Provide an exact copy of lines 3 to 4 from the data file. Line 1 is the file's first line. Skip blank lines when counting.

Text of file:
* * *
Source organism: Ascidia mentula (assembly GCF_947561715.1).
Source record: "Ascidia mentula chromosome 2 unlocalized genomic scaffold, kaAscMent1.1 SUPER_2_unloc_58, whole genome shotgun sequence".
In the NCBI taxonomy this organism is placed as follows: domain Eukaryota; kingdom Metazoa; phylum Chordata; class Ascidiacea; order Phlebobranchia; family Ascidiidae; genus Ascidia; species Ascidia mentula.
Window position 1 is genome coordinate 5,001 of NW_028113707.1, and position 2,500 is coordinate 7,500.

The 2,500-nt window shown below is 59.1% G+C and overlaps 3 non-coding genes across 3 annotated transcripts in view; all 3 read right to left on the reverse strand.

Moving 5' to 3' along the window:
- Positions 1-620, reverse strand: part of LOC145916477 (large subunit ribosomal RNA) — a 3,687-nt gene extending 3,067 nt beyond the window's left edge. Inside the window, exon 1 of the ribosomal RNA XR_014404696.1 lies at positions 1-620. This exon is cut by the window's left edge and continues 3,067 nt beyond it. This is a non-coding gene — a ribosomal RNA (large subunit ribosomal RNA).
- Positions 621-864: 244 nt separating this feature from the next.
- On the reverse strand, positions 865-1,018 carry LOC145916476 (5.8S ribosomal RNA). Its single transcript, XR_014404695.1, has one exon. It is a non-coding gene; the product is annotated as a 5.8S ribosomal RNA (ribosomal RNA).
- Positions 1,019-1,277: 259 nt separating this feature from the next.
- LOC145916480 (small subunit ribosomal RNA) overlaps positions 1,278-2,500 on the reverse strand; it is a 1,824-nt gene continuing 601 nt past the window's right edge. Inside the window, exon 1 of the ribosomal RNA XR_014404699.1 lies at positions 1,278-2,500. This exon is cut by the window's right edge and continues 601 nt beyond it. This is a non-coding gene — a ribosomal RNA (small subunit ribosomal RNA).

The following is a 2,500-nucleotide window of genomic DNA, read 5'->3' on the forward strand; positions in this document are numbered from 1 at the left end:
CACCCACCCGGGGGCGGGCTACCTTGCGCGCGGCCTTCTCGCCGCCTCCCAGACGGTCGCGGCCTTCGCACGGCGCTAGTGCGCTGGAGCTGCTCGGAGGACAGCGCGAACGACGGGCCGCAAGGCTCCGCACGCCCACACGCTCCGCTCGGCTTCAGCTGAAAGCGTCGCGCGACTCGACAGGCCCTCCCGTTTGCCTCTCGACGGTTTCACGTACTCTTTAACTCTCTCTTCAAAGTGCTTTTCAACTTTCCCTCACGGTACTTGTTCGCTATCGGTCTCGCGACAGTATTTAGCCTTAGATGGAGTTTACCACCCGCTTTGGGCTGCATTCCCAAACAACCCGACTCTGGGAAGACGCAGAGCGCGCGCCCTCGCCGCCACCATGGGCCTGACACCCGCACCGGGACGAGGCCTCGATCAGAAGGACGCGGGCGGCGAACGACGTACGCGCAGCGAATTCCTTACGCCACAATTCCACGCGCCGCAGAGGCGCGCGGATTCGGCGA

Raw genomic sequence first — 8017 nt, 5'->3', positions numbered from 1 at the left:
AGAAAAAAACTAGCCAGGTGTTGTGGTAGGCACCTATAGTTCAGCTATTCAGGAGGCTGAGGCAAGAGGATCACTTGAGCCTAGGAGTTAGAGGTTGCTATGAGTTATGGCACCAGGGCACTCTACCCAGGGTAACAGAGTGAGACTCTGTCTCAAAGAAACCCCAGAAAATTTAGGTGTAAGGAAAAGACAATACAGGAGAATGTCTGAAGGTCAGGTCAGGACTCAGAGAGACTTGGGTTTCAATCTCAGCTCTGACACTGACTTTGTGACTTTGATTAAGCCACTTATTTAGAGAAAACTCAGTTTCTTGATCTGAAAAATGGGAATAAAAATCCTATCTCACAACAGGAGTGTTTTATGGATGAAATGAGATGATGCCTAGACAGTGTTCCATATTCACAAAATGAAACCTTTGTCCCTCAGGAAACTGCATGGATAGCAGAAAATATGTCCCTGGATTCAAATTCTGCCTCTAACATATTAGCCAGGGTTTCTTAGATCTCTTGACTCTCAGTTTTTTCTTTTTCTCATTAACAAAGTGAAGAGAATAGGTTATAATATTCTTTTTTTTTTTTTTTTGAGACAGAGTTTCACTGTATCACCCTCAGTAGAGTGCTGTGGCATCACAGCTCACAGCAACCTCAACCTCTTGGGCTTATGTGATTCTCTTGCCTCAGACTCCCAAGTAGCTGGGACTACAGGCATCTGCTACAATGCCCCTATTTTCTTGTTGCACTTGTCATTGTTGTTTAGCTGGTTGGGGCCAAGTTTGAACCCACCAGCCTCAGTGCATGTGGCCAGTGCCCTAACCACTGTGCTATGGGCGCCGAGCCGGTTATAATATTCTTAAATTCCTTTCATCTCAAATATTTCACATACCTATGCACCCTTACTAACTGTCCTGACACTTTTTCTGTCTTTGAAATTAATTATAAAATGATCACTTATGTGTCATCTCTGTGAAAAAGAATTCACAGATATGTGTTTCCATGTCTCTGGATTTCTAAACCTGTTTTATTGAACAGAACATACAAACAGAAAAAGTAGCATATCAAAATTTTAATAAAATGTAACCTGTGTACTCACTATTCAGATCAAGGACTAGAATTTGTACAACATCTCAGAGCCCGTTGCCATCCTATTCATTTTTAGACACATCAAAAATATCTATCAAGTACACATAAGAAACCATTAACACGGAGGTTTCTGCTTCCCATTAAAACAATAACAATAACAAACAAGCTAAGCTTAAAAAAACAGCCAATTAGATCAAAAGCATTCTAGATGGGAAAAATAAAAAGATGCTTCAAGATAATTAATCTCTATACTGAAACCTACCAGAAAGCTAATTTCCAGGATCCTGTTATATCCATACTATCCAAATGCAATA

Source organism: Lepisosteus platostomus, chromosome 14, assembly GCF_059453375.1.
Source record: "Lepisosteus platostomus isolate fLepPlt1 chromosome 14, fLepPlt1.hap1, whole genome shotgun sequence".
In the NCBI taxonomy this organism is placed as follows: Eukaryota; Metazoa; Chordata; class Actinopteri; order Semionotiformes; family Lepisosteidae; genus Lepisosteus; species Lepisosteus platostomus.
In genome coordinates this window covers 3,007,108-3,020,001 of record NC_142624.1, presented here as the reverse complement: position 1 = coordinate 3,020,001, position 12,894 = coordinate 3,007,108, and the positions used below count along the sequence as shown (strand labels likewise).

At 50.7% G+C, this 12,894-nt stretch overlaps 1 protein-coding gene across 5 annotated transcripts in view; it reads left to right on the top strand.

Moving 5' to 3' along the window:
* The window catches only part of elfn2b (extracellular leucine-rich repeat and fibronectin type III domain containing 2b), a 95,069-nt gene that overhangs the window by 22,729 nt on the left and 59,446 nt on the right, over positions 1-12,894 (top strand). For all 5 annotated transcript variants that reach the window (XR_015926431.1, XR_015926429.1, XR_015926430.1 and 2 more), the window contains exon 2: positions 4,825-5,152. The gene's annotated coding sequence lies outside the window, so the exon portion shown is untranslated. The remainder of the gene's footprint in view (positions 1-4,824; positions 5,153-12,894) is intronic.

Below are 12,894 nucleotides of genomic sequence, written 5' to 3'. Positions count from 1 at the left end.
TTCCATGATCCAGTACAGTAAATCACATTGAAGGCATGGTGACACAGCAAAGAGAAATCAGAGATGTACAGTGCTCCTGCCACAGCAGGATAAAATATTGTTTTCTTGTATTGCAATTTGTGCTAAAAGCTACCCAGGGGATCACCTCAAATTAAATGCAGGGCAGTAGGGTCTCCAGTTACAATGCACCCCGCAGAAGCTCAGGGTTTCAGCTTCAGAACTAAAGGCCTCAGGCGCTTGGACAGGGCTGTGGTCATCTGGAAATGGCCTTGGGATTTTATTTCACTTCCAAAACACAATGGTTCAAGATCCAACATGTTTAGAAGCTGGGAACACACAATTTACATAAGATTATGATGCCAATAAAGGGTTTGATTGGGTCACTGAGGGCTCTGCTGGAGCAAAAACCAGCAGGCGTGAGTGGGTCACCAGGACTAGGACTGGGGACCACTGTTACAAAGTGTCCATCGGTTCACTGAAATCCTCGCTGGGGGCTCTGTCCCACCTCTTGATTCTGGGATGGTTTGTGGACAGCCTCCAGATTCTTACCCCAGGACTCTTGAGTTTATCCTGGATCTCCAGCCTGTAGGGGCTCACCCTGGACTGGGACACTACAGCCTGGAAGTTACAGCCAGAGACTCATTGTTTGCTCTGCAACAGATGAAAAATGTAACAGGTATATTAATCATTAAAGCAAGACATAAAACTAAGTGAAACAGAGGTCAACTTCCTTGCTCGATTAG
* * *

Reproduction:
In the NCBI taxonomy this organism is placed as follows: domain Eukaryota; kingdom Metazoa; phylum Chordata; class Ascidiacea; order Phlebobranchia; family Ascidiidae; genus Ascidia; species Ascidia mentula.
Window position 1 is genome coordinate 5,001 of NW_028113707.1, and position 2,500 is coordinate 7,500.